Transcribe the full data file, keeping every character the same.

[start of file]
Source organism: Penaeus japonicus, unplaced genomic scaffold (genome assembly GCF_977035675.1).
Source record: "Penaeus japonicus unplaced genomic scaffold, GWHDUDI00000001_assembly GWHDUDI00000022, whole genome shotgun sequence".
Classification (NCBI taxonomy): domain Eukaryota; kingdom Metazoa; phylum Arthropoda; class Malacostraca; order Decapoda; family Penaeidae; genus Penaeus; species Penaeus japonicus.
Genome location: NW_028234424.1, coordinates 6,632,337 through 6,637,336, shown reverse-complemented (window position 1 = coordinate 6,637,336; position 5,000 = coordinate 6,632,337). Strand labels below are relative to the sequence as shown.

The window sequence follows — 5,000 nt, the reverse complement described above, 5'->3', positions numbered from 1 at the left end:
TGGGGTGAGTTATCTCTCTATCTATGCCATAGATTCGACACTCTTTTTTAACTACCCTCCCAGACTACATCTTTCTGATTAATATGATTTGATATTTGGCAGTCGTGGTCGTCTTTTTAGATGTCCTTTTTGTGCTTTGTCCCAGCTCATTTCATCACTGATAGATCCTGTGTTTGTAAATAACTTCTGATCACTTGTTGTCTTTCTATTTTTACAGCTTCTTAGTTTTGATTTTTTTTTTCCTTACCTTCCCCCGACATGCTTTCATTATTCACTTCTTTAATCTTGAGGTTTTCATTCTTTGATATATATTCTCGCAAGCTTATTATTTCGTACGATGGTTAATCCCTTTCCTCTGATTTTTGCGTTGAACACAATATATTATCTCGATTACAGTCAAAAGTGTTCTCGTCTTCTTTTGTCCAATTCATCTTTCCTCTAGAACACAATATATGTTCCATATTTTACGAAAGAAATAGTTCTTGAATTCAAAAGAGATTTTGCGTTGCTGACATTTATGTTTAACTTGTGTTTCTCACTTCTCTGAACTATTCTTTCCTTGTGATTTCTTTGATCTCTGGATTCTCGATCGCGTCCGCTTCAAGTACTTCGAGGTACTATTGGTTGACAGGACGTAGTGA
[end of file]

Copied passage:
Source organism: Penaeus japonicus, unplaced genomic scaffold (genome assembly GCF_977035675.1).
Source record: "Penaeus japonicus unplaced genomic scaffold, GWHDUDI00000001_assembly GWHDUDI00000022, whole genome shotgun sequence".
Classification (NCBI taxonomy): domain Eukaryota; kingdom Metazoa; phylum Arthropoda; class Malacostraca; order Decapoda; family Penaeidae; genus Penaeus; species Penaeus japonicus.
Genome location: NW_028234424.1, coordinates 6,632,337 through 6,637,336, shown reverse-complemented (window position 1 = coordinate 6,637,336; position 5,000 = coordinate 6,632,337). Strand labels below are relative to the sequence as shown.

The window sequence follows — 5,000 nt, the reverse complement described above, 5'->3', positions numbered from 1 at the left end:
TGGGGTGAGTTATCTCTCTATCTATGCCATAGATTCGACACTCTTTTTTAACTACCCTCCCAGACTACATCTTTCTGATTAATATGATTTGATATTTGGCAGTCGTGGTCGTCTTTTTAGATGTCCTTTTTGTGCTTTGTCCCAGCTCATTTCATCACTGATAGATCCTGTGTTTGTAAATAACTTCTGATCACTTGTTGTCTTTCTATTTTTACAGCTTCTTAGTTTTGATTTTTTTTTTCCTTACCTTCCCCCGACATGCTTTCATTATTCACTTCTTTAATCTTGAGGTTTTCATTCTTTGATATATATTCTCGCAAGCTTATTATTTCGTACGATGGTTAATCCCTTTCCTCTGATTTTTGCGTTGAACACAATATATTATCTCGATTACAGTCAAAAGTGTTCTCGTCTTCTTTTGTCCAATTCATCTTTCCTCTAGAACACAATATATGTTCCATATTTTACGAAAGAAATAGTTCTTGAATTCAAAAGAGATTTTGCGTTGCTGACATTTATGTTTAACTTGTGTTTCTCACTTCTCTGAACTATTCTTTCCTTGTGATTTCTTTGATCTCTGGATTCTCGATCGCGTCCGCTTCAAGTACTTCGAGGTACTATTGGTTGACAGGACGTAGTGA